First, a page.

As a theory, I support the idea of locavorism...eating things grown or produced nearby to where you live. Since I am lucky and live where there are lots of good things grown and produced, it is not a hardship. The main thing getting in the way seems to be finding the time to shop that way without breaking the bank. My nearby Whole Foods has the nickname 'whole paycheck' for a reason. Even farmers markets seem to have sent prices sky high for many items. I do belong to a fruit CSA where the annual 'fee' is to purchase something like six bottles of an outstanding Asian pear juice. It is reasonably priced and so are the pears and apples we pick up at the farm.
Of course I also have the blackberries, ollalberries, mint, apples, pears, persimmons, quince and plums that grow on our property, plus whatever veggies I plant as annuals. I hope we get a lot of rain so that I can expand what I plant next spring.
Today we went to a friend's house for lunch. Before we went we stopped at a deli near the gym for the amazing apricot chutney that they make there. Ulia's chutney is only available near Thanksgiving and between then and Christmas. It has the perfect balance between sweet and savory, with a tang of vinegar. The fruit pieces are large. It goes really well with turkey.
We also stopped after that at our local cheese factory where they make a semi-hard Portuguese cheese from raw milk called St. Jorge. It is mellow and tangy at the same time. The piece we had was extra aged, so it was also just a bit crumbly and fully flavored. Heaven! The chutney went well with it and we served it up with crackers. Unfortunately I was enjoying eating it and the conversation around the table and forgot to take photos. We left the remaining cheese and chutney with our host and hostess, so the photos I took of the wrapped up local goodies will have to do.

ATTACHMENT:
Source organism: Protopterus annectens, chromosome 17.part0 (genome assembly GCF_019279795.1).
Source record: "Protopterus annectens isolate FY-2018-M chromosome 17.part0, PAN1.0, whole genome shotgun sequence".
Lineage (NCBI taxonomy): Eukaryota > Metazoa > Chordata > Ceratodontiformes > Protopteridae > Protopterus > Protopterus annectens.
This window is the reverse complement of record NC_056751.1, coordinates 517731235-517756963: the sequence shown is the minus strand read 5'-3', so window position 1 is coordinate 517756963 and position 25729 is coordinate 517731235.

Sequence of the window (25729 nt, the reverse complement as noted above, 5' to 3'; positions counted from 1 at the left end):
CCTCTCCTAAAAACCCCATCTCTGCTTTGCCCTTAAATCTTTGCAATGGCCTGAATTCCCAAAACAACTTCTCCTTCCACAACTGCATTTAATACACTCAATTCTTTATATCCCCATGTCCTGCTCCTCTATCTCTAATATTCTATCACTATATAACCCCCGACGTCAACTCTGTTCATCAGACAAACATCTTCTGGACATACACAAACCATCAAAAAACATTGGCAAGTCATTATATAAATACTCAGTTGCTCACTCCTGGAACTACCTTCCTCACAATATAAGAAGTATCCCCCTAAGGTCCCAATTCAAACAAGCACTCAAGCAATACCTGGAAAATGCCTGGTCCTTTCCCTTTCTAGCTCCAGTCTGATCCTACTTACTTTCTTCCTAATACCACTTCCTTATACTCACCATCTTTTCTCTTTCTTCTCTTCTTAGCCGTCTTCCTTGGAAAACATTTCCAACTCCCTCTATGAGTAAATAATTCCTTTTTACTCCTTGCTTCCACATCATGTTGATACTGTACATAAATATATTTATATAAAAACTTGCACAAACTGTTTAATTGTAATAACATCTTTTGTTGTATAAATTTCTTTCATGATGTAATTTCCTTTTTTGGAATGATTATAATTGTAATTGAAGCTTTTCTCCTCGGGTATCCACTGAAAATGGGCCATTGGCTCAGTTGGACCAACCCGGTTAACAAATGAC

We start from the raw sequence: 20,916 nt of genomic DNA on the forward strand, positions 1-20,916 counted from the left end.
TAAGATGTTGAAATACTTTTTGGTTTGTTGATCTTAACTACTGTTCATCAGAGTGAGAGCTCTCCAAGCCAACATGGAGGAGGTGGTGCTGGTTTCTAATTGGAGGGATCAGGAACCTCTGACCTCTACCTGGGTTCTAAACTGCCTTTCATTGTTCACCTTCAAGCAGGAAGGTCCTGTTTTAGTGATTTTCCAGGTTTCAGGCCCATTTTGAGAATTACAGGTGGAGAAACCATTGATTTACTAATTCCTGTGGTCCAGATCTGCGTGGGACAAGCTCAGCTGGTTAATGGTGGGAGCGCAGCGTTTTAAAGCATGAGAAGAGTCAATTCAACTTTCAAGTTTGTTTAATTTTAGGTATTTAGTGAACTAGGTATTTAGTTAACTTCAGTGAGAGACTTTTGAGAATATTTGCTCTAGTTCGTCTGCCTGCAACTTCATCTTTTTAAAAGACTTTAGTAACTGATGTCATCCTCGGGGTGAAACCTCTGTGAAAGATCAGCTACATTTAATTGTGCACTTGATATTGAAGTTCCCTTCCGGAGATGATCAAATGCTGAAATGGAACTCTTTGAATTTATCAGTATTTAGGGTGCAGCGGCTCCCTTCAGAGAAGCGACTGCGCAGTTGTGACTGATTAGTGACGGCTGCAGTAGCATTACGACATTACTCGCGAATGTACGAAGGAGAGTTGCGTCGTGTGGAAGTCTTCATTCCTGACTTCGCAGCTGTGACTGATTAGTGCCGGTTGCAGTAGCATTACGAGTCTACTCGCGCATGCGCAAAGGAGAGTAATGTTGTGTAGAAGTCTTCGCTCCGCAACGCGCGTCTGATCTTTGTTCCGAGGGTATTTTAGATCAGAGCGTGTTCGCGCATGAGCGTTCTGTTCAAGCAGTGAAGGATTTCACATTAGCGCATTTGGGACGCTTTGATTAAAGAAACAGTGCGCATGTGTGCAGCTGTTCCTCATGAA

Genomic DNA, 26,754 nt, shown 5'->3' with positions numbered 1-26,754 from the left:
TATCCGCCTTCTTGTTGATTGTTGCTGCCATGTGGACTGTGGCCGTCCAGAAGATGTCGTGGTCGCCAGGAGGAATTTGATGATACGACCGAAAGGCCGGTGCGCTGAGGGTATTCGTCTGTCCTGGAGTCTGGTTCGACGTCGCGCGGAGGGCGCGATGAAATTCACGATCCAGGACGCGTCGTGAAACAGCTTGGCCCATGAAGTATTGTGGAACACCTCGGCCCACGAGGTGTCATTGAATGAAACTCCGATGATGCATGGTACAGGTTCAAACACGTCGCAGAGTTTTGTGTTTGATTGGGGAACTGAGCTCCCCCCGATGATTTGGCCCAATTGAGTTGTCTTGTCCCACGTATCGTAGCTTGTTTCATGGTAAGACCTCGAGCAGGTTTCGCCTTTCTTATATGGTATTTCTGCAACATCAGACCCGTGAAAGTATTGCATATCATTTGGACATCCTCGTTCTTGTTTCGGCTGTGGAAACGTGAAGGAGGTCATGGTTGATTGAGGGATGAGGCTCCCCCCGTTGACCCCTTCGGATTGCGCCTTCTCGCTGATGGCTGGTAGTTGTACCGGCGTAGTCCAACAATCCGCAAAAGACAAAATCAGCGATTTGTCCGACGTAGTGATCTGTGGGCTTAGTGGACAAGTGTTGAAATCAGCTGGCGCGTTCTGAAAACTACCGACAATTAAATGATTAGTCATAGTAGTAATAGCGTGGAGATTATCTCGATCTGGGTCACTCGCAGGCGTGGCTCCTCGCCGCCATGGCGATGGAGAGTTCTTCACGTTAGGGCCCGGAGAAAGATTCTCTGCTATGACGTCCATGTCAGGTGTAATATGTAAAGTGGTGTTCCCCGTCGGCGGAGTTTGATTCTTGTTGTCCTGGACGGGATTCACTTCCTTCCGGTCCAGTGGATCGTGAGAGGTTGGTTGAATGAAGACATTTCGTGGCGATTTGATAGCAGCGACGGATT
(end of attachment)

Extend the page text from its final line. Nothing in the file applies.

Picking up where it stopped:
Do you have any local foods that you particularly enjoy? Do you buy any at the source?
Ulia's Deli and Catering Joe Matos Cheese Factory
130 Stony Point Rd, 3669 Llano Rd
Santa Rosa, CA 95401 Santa Rosa, CA 95407
(707) 525-8542 (707) 584-5283
We had the leftovers of the seafood chowder last night. At first I was going to make some biscuits to go with the soup but couldn't find the self rising flour and I was intent on making that version. Remembered in the middle of the night where I had put it. Isn't that always the way?
So I made corn bread instead, and it went so well with the flavors of the seafood and veggies. I made it in an 8" x 8" baking pan instead of a skillet, but it was just as delicious. It makes a wonderful addition to your Thanksgiving stuffing, too, if you have any left.
Here is the recipe from my book Comfort Food:
Skillet Corn Bread
1¼ cup yellow cornmeal
½ cup all-purpose flour
1½ teaspoon baking powder
½ teaspoon baking soda
¼ teaspoon salt
1 teaspoon sugar
1 egg, beaten or two egg whites
1 cup buttermilk
¼ cup vegetable oil, divided
Combine the cornmeal, flour, baking powder, baking soda, salt and sugar in a large bowl. Add the egg, buttermilk and 3 tablespoons of the oil. Mix just to combine the wet and dry ingredients.